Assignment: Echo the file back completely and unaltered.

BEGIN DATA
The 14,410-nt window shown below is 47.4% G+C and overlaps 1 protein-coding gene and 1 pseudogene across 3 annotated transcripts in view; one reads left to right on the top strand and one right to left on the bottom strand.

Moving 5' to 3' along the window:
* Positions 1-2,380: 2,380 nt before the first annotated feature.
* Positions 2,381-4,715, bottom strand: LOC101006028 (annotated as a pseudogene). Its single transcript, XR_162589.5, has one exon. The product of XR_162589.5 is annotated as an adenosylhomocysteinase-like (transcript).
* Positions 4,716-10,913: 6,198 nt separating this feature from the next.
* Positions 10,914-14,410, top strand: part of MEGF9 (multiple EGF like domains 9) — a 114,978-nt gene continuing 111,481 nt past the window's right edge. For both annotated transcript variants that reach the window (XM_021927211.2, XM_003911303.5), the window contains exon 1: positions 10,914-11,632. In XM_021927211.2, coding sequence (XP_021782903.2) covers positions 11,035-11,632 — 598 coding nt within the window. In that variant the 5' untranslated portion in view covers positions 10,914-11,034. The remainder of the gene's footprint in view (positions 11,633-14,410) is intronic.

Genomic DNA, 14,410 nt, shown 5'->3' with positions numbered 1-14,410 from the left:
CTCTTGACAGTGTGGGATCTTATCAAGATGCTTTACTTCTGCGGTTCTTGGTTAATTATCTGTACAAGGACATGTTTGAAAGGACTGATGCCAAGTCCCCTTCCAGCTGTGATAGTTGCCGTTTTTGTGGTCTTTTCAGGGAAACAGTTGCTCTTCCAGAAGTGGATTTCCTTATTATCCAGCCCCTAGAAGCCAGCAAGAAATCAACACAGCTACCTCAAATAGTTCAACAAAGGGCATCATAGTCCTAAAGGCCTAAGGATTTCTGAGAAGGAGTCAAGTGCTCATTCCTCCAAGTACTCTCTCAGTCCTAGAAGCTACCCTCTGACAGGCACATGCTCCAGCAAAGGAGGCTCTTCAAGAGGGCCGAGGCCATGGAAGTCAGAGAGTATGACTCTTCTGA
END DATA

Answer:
The 14,410-nt window shown below is 47.4% G+C and overlaps 1 protein-coding gene and 1 pseudogene across 3 annotated transcripts in view; one reads left to right on the top strand and one right to left on the bottom strand.

Moving 5' to 3' along the window:
* Positions 1-2,380: 2,380 nt before the first annotated feature.
* Positions 2,381-4,715, bottom strand: LOC101006028 (annotated as a pseudogene). Its single transcript, XR_162589.5, has one exon. The product of XR_162589.5 is annotated as an adenosylhomocysteinase-like (transcript).
* Positions 4,716-10,913: 6,198 nt separating this feature from the next.
* Positions 10,914-14,410, top strand: part of MEGF9 (multiple EGF like domains 9) — a 114,978-nt gene continuing 111,481 nt past the window's right edge. For both annotated transcript variants that reach the window (XM_021927211.2, XM_003911303.5), the window contains exon 1: positions 10,914-11,632. In XM_021927211.2, coding sequence (XP_021782903.2) covers positions 11,035-11,632 — 598 coding nt within the window. In that variant the 5' untranslated portion in view covers positions 10,914-11,034. The remainder of the gene's footprint in view (positions 11,633-14,410) is intronic.

Genomic DNA, 14,410 nt, shown 5'->3' with positions numbered 1-14,410 from the left:
CTCTTGACAGTGTGGGATCTTATCAAGATGCTTTACTTCTGCGGTTCTTGGTTAATTATCTGTACAAGGACATGTTTGAAAGGACTGATGCCAAGTCCCCTTCCAGCTGTGATAGTTGCCGTTTTTGTGGTCTTTTCAGGGAAACAGTTGCTCTTCCAGAAGTGGATTTCCTTATTATCCAGCCCCTAGAAGCCAGCAAGAAATCAACACAGCTACCTCAAATAGTTCAACAAAGGGCATCATAGTCCTAAAGGCCTAAGGATTTCTGAGAAGGAGTCAAGTGCTCATTCCTCCAAGTACTCTCTCAGTCCTAGAAGCTACCCTCTGACAGGCACATGCTCCAGCAAAGGAGGCTCTTCAAGAGGGCCGAGGCCATGGAAGTCAGAGAGTATGACTCTTCTGA